Henry Cowell Redwoods

Park Brochure

brochure Henry Cowell Redwoods - Park Brochure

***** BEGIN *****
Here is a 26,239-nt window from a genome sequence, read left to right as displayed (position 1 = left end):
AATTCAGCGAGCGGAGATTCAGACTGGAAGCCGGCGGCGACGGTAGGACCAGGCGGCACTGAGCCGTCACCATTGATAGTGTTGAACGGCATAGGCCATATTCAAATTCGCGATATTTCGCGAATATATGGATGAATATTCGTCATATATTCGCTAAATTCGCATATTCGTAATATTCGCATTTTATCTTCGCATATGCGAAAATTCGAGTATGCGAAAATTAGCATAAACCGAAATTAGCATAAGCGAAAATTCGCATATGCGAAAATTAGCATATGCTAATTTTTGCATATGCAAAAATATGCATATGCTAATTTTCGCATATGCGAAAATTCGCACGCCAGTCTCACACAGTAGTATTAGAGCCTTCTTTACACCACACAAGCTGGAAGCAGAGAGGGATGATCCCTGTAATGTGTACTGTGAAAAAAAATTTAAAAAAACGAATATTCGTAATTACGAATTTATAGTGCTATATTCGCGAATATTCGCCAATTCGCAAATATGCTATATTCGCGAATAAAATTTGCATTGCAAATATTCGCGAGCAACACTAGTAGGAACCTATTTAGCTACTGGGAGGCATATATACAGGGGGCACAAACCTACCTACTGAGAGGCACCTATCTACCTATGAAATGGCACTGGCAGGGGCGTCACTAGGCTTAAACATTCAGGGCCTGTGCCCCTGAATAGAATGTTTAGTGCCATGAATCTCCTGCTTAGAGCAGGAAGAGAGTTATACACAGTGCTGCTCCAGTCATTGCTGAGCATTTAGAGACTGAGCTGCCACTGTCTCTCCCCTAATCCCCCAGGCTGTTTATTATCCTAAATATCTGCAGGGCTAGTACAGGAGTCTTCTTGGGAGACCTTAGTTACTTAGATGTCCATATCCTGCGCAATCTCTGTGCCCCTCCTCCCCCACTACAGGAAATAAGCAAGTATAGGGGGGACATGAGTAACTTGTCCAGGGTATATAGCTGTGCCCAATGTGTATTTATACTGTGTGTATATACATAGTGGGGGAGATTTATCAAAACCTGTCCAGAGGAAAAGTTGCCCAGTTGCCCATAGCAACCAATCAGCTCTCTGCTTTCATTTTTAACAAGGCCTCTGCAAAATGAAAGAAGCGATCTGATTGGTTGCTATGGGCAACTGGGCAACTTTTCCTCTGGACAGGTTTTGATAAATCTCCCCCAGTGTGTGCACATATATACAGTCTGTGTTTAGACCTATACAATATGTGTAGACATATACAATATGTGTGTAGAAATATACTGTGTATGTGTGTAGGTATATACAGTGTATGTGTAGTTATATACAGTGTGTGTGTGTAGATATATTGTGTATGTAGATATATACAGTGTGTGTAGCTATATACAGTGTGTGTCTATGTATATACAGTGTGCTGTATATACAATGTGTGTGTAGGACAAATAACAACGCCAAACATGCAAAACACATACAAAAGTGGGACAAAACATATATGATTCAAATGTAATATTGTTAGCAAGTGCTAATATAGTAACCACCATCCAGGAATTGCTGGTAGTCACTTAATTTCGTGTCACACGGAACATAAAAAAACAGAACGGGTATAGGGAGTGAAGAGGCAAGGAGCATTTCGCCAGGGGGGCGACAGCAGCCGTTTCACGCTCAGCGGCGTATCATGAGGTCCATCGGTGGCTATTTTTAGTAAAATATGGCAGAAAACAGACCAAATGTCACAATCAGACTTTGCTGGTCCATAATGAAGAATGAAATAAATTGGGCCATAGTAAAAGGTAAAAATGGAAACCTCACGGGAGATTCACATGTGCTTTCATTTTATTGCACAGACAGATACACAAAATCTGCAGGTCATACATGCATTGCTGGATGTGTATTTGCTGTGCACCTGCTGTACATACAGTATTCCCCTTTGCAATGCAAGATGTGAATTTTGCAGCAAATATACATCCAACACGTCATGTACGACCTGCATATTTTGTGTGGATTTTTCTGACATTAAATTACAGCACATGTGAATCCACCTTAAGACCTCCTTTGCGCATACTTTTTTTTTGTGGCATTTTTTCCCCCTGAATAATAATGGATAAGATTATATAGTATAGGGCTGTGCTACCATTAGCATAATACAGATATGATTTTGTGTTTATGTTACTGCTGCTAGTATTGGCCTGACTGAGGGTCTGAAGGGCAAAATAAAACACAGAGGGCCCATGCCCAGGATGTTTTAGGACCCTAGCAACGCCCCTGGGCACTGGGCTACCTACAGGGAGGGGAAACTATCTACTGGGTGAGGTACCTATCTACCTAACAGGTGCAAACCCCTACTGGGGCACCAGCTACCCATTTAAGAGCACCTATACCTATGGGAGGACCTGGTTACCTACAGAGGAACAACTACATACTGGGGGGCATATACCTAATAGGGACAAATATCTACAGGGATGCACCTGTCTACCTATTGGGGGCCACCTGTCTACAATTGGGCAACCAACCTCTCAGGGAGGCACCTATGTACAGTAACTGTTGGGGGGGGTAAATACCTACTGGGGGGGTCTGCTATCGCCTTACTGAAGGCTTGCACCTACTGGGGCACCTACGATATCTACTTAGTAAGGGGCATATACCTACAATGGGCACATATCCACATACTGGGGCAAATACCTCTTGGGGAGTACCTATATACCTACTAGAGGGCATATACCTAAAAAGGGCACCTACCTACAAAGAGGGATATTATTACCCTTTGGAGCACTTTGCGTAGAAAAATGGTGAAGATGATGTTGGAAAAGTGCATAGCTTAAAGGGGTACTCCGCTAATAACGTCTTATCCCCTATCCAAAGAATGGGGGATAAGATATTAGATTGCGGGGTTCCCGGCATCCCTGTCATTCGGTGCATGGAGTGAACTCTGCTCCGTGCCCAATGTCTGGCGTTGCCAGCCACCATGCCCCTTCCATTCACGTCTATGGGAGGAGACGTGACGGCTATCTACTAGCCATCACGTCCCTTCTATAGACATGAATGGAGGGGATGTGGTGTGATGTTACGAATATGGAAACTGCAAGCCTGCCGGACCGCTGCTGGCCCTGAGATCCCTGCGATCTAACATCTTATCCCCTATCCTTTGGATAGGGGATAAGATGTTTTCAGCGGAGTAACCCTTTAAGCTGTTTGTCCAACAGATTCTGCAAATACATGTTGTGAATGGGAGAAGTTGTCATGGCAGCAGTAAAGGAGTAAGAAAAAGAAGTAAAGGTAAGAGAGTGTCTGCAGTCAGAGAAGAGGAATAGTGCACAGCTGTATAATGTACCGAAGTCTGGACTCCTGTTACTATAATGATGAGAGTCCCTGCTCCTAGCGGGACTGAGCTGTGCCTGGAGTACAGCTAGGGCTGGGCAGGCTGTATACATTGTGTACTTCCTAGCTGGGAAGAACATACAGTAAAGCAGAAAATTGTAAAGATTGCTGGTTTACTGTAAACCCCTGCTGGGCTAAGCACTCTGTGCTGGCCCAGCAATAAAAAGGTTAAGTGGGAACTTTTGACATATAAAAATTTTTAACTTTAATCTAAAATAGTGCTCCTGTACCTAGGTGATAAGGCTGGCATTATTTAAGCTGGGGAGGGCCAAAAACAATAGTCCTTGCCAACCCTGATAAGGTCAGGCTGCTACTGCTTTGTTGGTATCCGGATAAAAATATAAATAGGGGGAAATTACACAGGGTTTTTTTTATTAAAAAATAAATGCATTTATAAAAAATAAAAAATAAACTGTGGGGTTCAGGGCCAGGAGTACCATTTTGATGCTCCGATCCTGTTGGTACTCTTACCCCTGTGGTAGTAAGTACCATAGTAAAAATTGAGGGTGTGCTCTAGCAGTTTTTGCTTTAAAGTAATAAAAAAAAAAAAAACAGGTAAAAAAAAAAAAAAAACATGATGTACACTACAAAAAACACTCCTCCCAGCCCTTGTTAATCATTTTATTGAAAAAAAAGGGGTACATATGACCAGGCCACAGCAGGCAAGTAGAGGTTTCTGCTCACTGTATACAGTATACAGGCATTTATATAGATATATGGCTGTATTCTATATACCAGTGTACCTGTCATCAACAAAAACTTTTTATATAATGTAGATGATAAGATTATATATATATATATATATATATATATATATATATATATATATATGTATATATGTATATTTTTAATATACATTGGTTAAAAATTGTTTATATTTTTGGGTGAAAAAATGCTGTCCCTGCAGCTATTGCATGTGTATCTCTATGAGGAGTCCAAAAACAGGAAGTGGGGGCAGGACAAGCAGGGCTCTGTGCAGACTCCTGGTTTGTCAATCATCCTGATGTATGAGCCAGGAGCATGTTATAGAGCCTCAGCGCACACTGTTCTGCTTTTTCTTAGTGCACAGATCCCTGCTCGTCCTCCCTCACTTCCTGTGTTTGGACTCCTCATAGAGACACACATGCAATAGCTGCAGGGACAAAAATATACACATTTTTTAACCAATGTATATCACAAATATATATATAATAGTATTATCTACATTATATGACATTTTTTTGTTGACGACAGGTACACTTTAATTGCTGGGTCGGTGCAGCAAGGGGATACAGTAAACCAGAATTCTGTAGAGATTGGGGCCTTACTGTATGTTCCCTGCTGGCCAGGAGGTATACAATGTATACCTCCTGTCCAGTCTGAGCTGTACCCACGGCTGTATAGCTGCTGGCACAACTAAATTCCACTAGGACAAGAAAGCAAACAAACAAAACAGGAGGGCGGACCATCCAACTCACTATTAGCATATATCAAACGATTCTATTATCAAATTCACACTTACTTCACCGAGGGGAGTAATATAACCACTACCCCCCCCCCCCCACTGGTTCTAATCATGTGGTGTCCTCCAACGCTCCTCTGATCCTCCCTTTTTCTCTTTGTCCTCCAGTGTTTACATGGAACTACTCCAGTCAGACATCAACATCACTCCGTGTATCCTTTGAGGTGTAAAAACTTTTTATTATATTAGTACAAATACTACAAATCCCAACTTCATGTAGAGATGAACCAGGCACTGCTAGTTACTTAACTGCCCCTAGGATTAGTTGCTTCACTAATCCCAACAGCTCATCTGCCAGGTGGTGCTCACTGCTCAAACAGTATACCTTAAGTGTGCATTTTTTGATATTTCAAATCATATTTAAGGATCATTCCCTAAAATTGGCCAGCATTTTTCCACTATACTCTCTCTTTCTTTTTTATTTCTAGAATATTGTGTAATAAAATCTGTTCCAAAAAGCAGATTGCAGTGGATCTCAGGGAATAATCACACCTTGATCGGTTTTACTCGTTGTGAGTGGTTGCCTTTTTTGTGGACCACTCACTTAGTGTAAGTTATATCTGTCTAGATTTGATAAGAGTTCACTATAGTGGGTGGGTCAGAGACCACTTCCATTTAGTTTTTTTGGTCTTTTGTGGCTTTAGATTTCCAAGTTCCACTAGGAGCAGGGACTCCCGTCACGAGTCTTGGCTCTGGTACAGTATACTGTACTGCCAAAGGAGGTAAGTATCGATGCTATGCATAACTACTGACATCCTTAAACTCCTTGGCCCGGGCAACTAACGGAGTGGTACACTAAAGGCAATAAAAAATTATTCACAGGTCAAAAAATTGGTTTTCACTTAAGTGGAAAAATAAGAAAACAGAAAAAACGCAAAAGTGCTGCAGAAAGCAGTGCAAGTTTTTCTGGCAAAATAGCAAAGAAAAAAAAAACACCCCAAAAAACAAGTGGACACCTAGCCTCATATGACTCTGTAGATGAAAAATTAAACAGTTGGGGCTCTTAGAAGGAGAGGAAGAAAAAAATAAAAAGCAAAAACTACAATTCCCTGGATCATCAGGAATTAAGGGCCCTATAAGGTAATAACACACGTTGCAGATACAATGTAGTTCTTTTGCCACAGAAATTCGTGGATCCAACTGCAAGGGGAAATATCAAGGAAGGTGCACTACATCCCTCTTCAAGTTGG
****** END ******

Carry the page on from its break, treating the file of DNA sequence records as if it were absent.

Henry Cowell Redwoods State Park Our Mission The mission of California State Parks is to provide for the health, inspiration and education of the people of California by helping to preserve the state’s extraordinary biological diversity, protecting its most valued natural and cultural resources, and creating opportunities for high-quality outdoor recreation. This lush redwood forest, with sunlight glimmering through trees along the San Lorenzo River, California State Parks supports equal access. Prior to arrival, visitors with disabilities who need assistance should contact the park at (831) 335-4598. If you need this publication in an alternate format, contact interp@parks.ca.gov. CALIFORNIA STATE PARKS P.O. Box 942896 Sacramento, CA 94296-0001 For information call: (800) 777-0369 (916) 653-6995, outside the U.S. 711, TTY relay service www.parks.ca.gov SaveTheRedwoods.org/csp Henry Cowell Redwoods State Park Day Use: 101 North Big Trees Park Road Felton, CA 95018 (831) 335-4598 Campground: 2591 Graham Hill Road Scotts Valley, CA 95060 (831) 438-2396 © 2011 California State Parks (Rev. 2017) offers visitors a peaceful retreat. H enry Cowell Redwoods State Park inspires calm reflection among ancient giant redwoods and sunny sandhill ridges. The park’s historical significance and its spectacular scenery draw travelers from around the world. Visitors can enjoy hiking, horseback riding, picnicking, swimming, camping, and fishing on more than 4,650 acres of forested and open land in the Santa Cruz Mountains. The park’s groves of old- and secondgrowth redwoods flank the San Lorenzo River. In the serene Fall Creek Unit, a few miles north of the main park, hikers experience a verdant, fern-lined river canyon and encounter the remnants of a successful lime-processing industry. PARK HISTORY Native People The Sayante tribe, a subgroup of the Ohlone culture, lived in this area before Spanish rule. They found plentiful shelter, water, and food both on the land and in the river. The San Lorenzo River was a major source of fish for the Sayante people, allowing them to exchange steelhead and salmon with neighboring tribes for acorns, obsidian, and other resources. Early Entrepreneurs Henry Cowell Redwoods State Park is located on several former Mexican land grants known as Rancho Rincon, Rancho Zayante, and Rancho Carbonera. Ownership of the land changed hands many times as pioneers arrived — introducing logging, tanoak-bark harvesting, lime manufacturing, and even gold mining in the area. In 1867 Joseph Warren Welch Sr. purchased 350 acres here. Although much of the surrounding land had been logged, the large tract of old-growth redwoods we enjoy today still stood. He advertised the grove of uncut giants, and the Welch Big Trees Grove became a famous tourist destination. After his death in 1876, Welch’s widow, Anna Isabella, leased the land to entrepreneur J.M. Hooper, who ran the resort that included a small hotel and dance floor near the Frémont Tree. Famous people such as Andrew Carnegie and Presidents Benjamin Harrison and Theodore Roosevelt visited. General Frémont Tree: (left to right) General John C. Frémont, his wife Jessie Benton Frémont, and their daughter Elizabeth Explorer John C. Frémont reputedly camped in this tree’s fire-hollowed base when he and legendary scout Kit Carson visited Isaac Graham in 1846. When he returned to the grove in 1888, then-General Frémont was reported to have said, “It’s a good story; let it stand.” Creating the Park On a fateful afternoon in 1900, Andrew P. Hill photographed “The Giant” redwood tree in the Welch Big Trees Grove. When the proprietor objected to the unauthorized pictures, demanding the negatives, Hill angrily refused. Hill resolved that there should be a public park where the trees belonged to everyone. He reported the incident to journalist Josephine Clifford McCrackin, who followed up with a letter to the Santa Cruz Sentinel urging Californians to “Save the redwoods.” The movement led to the creation of nearby California Redwood Park in 1902 (now called Big Basin Redwoods State Park), where the Sempervirens Club was founded. The Big Trees Grove resort operated here for another 30 years. William T. Jeter, with the help of his wife Jennie Bliss Jeter and friend Joseph Welch Jr., worked tirelessly to ensure the creation of Santa Cruz County Big Trees Park in 1930. Citizens dedicated the Jeter Tree in his memory; the County managed the park for more than 20 years. It became part of a new state park in 1954, when Samuel (Harry) Cowell donated 1,600 adjoining acres on the condition that the combined park be named for his father Henry. The Cowell Family Foundation deeded the Fall Creek Unit to the State in 1972. Since then, Save the Redwoods League helped to add more than 800 acres to the park. Fall Creek and Henry Cowell Fall Creek Unit, the northern section of Henry Cowell Redwoods State Park, is located about ¼ mile west of the town of Felton. The 2,390-acre area contains nearly the entire Fall Creek watershed, extending southeast from Ben Lomond Mountain. The Ben Lomond Fault runs along the base of the mountain, exposing huge amounts of limestone. This limestone was formed by pressure that crystallized layers of tiny sea creatures’ fossilized remains. Heating raw limestone in kilns for several days yielded lime used in mortar and plaster — staples of the building industry. At the time of peak demand, 80% of lime came from Santa Cruz County. Kilns were built on the North Fork of Fall Creek to convert the quarried rock into usable material. Hundreds of thousands of cords of redwood were burned over the years to keep the kiln fires blazing — baring the hills. Eventually, raw limestone and log supplies dwindled as concerns about deforestation arose; lime processing here ceased. The Fall Creek kilns closed in 1919. Today, the old lime kilns can be seen along the South Fork Trail. The second-growth redwoods nearby testify to nature’s resilience as the hillsides become forested once again. NATURAL HISTORY Geology Located in the rugged Santa Cruz Mountains, Henry Cowell Redwoods State Park provides a fascinating geologic view into the landscape. The San Lorenzo River flows through the park, roughly following the path of the Ben Lomond Fault. Stream erosion and fault movement are the primary forces that have helped shape this land. The northern part of the park is composed of soft sandstone and mudstone, with fossil evidence that it was once a shallow inland sea, including sand dollars and shark teeth. The southern portion of the park consists of harder granite and schist formed from magma. These geologic factors determine the vast diversity of flora and fauna that inhabit the park. Three of the park’s four main ecosystems — redwood, riparian (streamside), and sandhill chaparral —  were shaped as a result of these processes. The human-made grassland is the park’s fourth main ecosystem. Wildlife The park’s four distinct ecosystems allow for many wildlife viewing opportunities. Watch for white-tailed kites and white-crowned sparrows flying above the grasslands looking for their next meal. Along the San Lorenzo River, listen for the belted kingfisher and catch a glimpse of the great blue heron. This year-round river is home to endangered steelhead trout, providing a nourishing place for the fish to spawn. In the forest, the melody of the Pacific wren and the clicking sounds of the darkeyed junco echo through the forest. Banana slugs slide along the path, and western gray squirrels leap from limb to limb. The wrentit’s lilting song and the scrub jay’s screeching calls fill the air in the sandhill chaparral ecosystem. Two rare endemic insect species, the endangered Zayante band-winged grasshopper and the Mt. Hermon June beetle, inhabit this area of the park. Coyotes, bobcats, and black-tail deer roam freely throughout the park searching for food, water, and shelter. Plant Communities Among the world’s tallest old-growth coast redwoods, the largest trees surrounding the Redwood Grove Loop Trail may be up to 280 feet (85m) tall and 1,500 years old. Climate change is diminishing the plentiful rain and moist fog that sustained the redwoods’ growth. California bay trees, tanoaks, and hazelnut shrubs adapt to the shade beneath the redwoods. Clover-like redwood sorrel carpets the forest floor, along with wild ginger, trillium, and milk maids. The nearby San Lorenzo River supports a remarkable riparian ecosystem. Large western sycamore, black cottonwood, white alder, and California box-elder trees offer cooling shade for river inhabitants. Arroyo willows stabilize the river’s banks. On the ridgetops of the sandhill ecosystem, drought-tolerant plants with long taproots flourish in the sandy soil. Here, in one of the world’s five marine ponderosa pine communities, ponderosa and knobcone pines grow along the ridge tops and surround the park’s observation deck. Manzanita, bush poppy, chamise, sticky monkeyflower, and ceanothus all bloom in spring. The Ben Lomond spineflower and Ben Lomond buckwheat, found only in this area, add to the distinctive Santa Cruz sandhills ecosystem. Native plants such as California poppy, coyote brush, and lupine endure among non-native grasses, thistle, and sweet pea in the grassland. The riparian forest that once covered this area is now reclaiming its former territory. RECREATION Weather changes quickly in the Santa Cruz Mountains. Winter temperatures range from the upper 30s to mid-50s and from the high 40s to the 80s in summer. Henry Cowell Redwoods State Park offers camping and a large day-use area. Limited catch-and-release steelhead fishing attracts anglers to the San Lorenzo River. Visit www.wildlife.ca.gov for updates, licensing regulations, and fishing restrictions. Equestrians may use the main park trails as posted. Bicycles are allowed only on Pipeline, Rincon, Ridge, and Powder Mill fire roads. Bicycles are not allowed in the Fall Creek Unit. Observe all trail postings. The privately owned Roaring Camp and Big Trees Railroad adjoins the property outside the main park. For a fee, the train takes passengers on a rail tour through the forested area of the park. Camping Sites are open seasonally. For details and site-specific advance reservations, call (800) 444-7275 or visit www.parks.ca.gov. Henry Cowell Trails: Redwood Grove Loop Trail — Along the .8mile, self-guided, accessible loop stands the tree named for “The Pathfinder,” Lieutenant John C. Frémont. Ridge Fire Road near Pine Trail — The observation deck at 805 feet, one of the park’s highest points, offers vistas of Monterey Bay. Fall Creek Unit Open for day use only, Fall Creek includes almost twenty miles of connecting trails. Parking and trailheads are marked on Felton Empire Road off Highway 9. ACCESSIBLE FEATURES The Redwood Grove Loop Trail is accessible. The campground has accessible sites with restrooms and showers. The Visitor Center and Mountain Parks Store are both accessible; curbside pickup and dropoff is recommended for people with mobility issues. For accessibility updates, visit http://access.parks.ca.gov. NEARBY STATE PARKS • Big Basin Redwoods State Park 21600 Big Basin Way Boulder Creek 95006 (831) 338-8860 • Wilder Ranch State Park 1401 Coast Road Santa Cruz 95060 (831) 423-9703 PLEASE REMEMBER • All natural and cultural features are protected by law; do not disturb them. • Camping and fires are permitted only in designated areas. • Dogs must be on a leash no longer than six feet and are allowed only in picnic areas and campsites and on the Meadow Trail, Pipeline Road, Graham Hill Trail, and Powder Mill Fire Road. • Except for service animals, dogs are not permitted to use other trails, fire roads, or the Fall Creek Unit. • All pets must be attended at all times and confined in a tent or vehicle at night. • Camping, bicycles, smoking, and fires are prohibited in the Fall Creek Unit. • Stay on established trails and out of all undeveloped areas and unlabeled trails. • Be alert for rattlesnakes and mountain lions. Check for ticks after hiking. • Poison oak can be identified by its leaves — they grow in groups of three with gently lobed edges. The plant may appear as a bush, vine, or ground cover with green “Leaves of three or reddish leaves. — let it be.” Many people are allergic to its oil. This park is supported in part through the Mountain Parks Foundation 525 N. Big Trees Park Road Felton, CA 95018 · (831) 335-3174 www.mountainparks.org 0 Seasonal Bridge 9 Love e ek il Tra F Ox ire P 9 John C. Fremont Tree bi um ol il C Tra 600 Trai ne l Gr ov ad Ln L oc Creek 60 ad Rd il Ro er Ro e 0 e lin 40 lin Tr a d Riv r d ll R Trail Creek pe ve oo Hi 800 Loch Lomond pe er Ri Creek iv Alba op il 9 Lo a Tr Pi dw am 600 Pi R Re Road ah P FELTON Visitor Center a 600 0 Campground Kiosk Cable Car Beach Campground Entrance 600 60 Fire Creek ge R in c o P in 400 Graham Hill Rd Di ve D rs Tr am ion ai l Pow de Fire r Mill Rd Big Rock Hole Trail e Tr ail Rid 0 40 ell New n ek Cre 400 mH to San Jose ill R 17 0 d 00 Graha 0 1200 on m er d t HRoa 80 14 M n e pir Ro 40 UC S A N TA see detail map above CRUZ to Santa Cruz ek Rd Creek an nt e 400 400 Gr ah am Felton Covered Bridge Hil lR County Park MOUNT HERMON 9 ll Cre R Be mo n Za Her ya d Fall C reek D r lto Em 0 Fe Mt ad 0 1.5 Kilometers 1000 Creek Bu 1 Mile 0.75 1.0 e 0 60 Barr 0.5 nte 0.5 0.25 ad d P 0 Zaya t ire Bennet k ree ll C d Fa ire R F Bennett Creek Tra il Creek 40 oa eek Cr l Mil ail lit Tr Sun el 0 00 WILDER RANCH S T AT E PA R K Gr 40 Summit Drive Alba e Tra Flat il Pin 0 00 il Tra 40 80 k Trail 600 Trail 0 e 40 Road Creek Trail e 18 800 Rd Hill Hill 600 elin 0 ol dg 00 0 © 2011 California State Parks (Rev. 2017) Pip 60 ho re e il Tra 16 16 Campground Entrance ire Sc Fall C 1800 R oad E mp h Ri e H E N RY COWELL REDWOODS 9 S TAT E Main P A R K Entrance Em p FELTON Hig or kT ra il Rd 101 1 to Monterey er son re Road ad k Trail th F BEN LOMOND see detail map to the left Cree Empire So u on 600 San Lorenzo Valley High School Fa l l Creek rn Trail Powder Magazine Lime Kilns Fi Santa Cruz Riv an No bikes or dogs are permitted in Fall Creek Unit. ln Los T M SC Tr ape ail e Ho 15 Kilometers 0 h 9 Fe l t BONNY DOON ECOLOGICAL R E S E RV E Ca p 10 60 ut ad FA L L CREEK UNIT k Ki 5 Wilder Ranch SP 00 O 10 Miles 12 IC 0 AN 5 ee BROOKDALE Ro 9 Cr F el t Gr to Los Gatos BONN Y D OAngeles ON 17 ECOLOGICAL Big Basin 9 Redwoods R E S E R V E SP Henry Cowell SP Sims Road a Creek ll st on IF CE Fa re PA C Año Nuevo SP Castle Rock SP P Horse Showgrounds P R O P E RT Y 00 pi Butano SP 9 Lo Em 1 35 Barrel Mill Area Fall 680 San José 84 0 880 280 Portola Redwoods SP 12 Alb P R I V AT E Lost Camp So 00 00 Half Moon Bay 16 101 zo E ir 18 to Oakland San Mateo Fremont 92 e G Viewpoint il N Telephone Locked Gate Tra A Horse Staging Area to San Francisco R Seasonal Bridge E mp 0 00 re Dogs allowed on Leash 0 pi Restrooms st Trail Em Picnic Area Campground Road 0 POGONI P CI TY PARK k na Parking UNIT il Tra gu Trail: Hike & Horse Only Accessible Feature 20 Rincon Connector Trail e No Parking La No Horses Trail: Hike & Bike Only ee Cr ek Trail: Accessible Lo t nli Su Ln 80 10 1200 Cre No Dogs l ll Big Ben Tree Unpaved Road Trail: Hiking Only Mil 200 Rd 600 Fa e n N 0 00 Paved Road ad 600 40 Big Rock Hole le I 140 20 Freeway Gr Fire 400 800 il R i nco Tra il Private Property Stay on Trail pir e ional Reg A 1600 Trail Em 1200 00 1800 Legend P r T 14 9 de N CREEK e ck k Ben re Th il Tra ac Big ire Sh Tru p Em oad Flat R 0 U 1000 ra Ho 20 O ll 00 we M ek Wi l 400 Frisbee Beach 10 Co Powder ren Z Cre 1600 key U 0 ne S Big k Roc il Tra R Note: The trails down to the river are steep and slippery when wet. There are no bridges at these river crossings. Lo C Buc A ll 0 200 180 2200 Pi Lost e an T Pi p eli n Overlook Bench Cathedral Redwoods ad 00 N Deck 805 ft Ro 14 1600 Fa FA L L A UC S A N TA CRUZ 800 S 0 00 m 100 12 Garden of Eden Mill 1200 Rd e Fir Observation ham Creek P R O P E RT Y Old H E N RY COWELL REDWOODS S TAT E PA R K all Gra Marsh P R I V AT E Graha der ad Pow Ro 0 1000 Roa d 600 P e P ek 1.5 Kilometers 1.0 Pin Cre Mountain Parks Foundation Store 1 Mile 0.75 0.5 P Roaring BROOKDALE Camp 1 P 0.5 0.25 0 Park Office & Entrance Station 800 Clear ek P2 4 P 3 P Note: Railroad tracks are private property. Keep off tracks and trestles. 0 0 Cre r Cre P Overflow Trail ive ar L or e n ith r Park Office & San Entrance Station w Trai l 60 Gr Sm oR ve see detail map at left zo enz Ri 40 0 ea Lor Cle do MOUNT HERMON ail 40 M Sa n 9 e Tr o od t Zayan N. B ig Trees Park Rd State Park Alb 9 k ew ad Service Ro cess) c Ac (No Publi Eagle Zayante Trail Henry Cowell Redwoods to Santa Cruz Henry Cowell map continues above 60 0 60 0